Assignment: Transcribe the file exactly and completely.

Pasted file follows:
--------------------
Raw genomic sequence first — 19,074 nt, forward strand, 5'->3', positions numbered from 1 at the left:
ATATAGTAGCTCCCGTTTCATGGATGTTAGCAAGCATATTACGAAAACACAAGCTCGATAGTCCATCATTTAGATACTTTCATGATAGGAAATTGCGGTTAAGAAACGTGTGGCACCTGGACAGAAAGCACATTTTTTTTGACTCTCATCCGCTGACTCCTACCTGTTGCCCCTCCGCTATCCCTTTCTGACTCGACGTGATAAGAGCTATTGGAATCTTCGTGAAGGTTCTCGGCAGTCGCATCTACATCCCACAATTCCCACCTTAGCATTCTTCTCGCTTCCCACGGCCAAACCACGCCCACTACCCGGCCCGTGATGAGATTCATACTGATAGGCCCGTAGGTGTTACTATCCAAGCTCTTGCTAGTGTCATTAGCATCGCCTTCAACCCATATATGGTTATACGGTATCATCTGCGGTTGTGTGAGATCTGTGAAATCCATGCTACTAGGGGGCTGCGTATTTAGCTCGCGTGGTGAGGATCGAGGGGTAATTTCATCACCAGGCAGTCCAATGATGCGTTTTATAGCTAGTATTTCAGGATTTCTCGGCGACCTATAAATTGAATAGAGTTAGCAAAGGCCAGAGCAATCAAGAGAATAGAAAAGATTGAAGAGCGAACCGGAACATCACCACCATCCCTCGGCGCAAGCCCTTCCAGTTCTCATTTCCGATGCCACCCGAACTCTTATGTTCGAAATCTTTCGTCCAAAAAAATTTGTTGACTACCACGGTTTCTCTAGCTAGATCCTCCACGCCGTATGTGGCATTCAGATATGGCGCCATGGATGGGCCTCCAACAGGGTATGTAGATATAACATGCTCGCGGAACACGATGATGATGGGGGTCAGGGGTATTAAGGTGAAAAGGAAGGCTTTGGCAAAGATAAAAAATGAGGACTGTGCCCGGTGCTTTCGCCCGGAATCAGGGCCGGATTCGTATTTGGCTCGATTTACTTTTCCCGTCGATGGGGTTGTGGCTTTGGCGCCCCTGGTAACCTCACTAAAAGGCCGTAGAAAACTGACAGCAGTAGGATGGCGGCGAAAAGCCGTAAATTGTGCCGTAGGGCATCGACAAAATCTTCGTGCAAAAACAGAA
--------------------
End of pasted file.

Raw genomic sequence first — 19,074 nt, forward strand, 5'->3', positions numbered from 1 at the left:
ATATAGTAGCTCCCGTTTCATGGATGTTAGCAAGCATATTACGAAAACACAAGCTCGATAGTCCATCATTTAGATACTTTCATGATAGGAAATTGCGGTTAAGAAACGTGTGGCACCTGGACAGAAAGCACATTTTTTTTGACTCTCATCCGCTGACTCCTACCTGTTGCCCCTCCGCTATCCCTTTCTGACTCGACGTGATAAGAGCTATTGGAATCTTCGTGAAGGTTCTCGGCAGTCGCATCTACATCCCACAATTCCCACCTTAGCATTCTTCTCGCTTCCCACGGCCAAACCACGCCCACTACCCGGCCCGTGATGAGATTCATACTGATAGGCCCGTAGGTGTTACTATCCAAGCTCTTGCTAGTGTCATTAGCATCGCCTTCAACCCATATATGGTTATACGGTATCATCTGCGGTTGTGTGAGATCTGTGAAATCCATGCTACTAGGGGGCTGCGTATTTAGCTCGCGTGGTGAGGATCGAGGGGTAATTTCATCACCAGGCAGTCCAATGATGCGTTTTATAGCTAGTATTTCAGGATTTCTCGGCGACCTATAAATTGAATAGAGTTAGCAAAGGCCAGAGCAATCAAGAGAATAGAAAAGATTGAAGAGCGAACCGGAACATCACCACCATCCCTCGGCGCAAGCCCTTCCAGTTCTCATTTCCGATGCCACCCGAACTCTTATGTTCGAAATCTTTCGTCCAAAAAAATTTGTTGACTACCACGGTTTCTCTAGCTAGATCCTCCACGCCGTATGTGGCATTCAGATATGGCGCCATGGATGGGCCTCCAACAGGGTATGTAGATATAACATGCTCGCGGAACACGATGATGATGGGGGTCAGGGGTATTAAGGTGAAAAGGAAGGCTTTGGCAAAGATAAAAAATGAGGACTGTGCCCGGTGCTTTCGCCCGGAATCAGGGCCGGATTCGTATTTGGCTCGATTTACTTTTCCCGTCGATGGGGTTGTGGCTTTGGCGCCCCTGGTAACCTCACTAAAAGGCCGTAGAAAACTGACAGCAGTAGGATGGCGGCGAAAAGCCGTAAATTGTGCCGTAGGGCATCGACAAAATCTTCGTGCAAAAACAGAA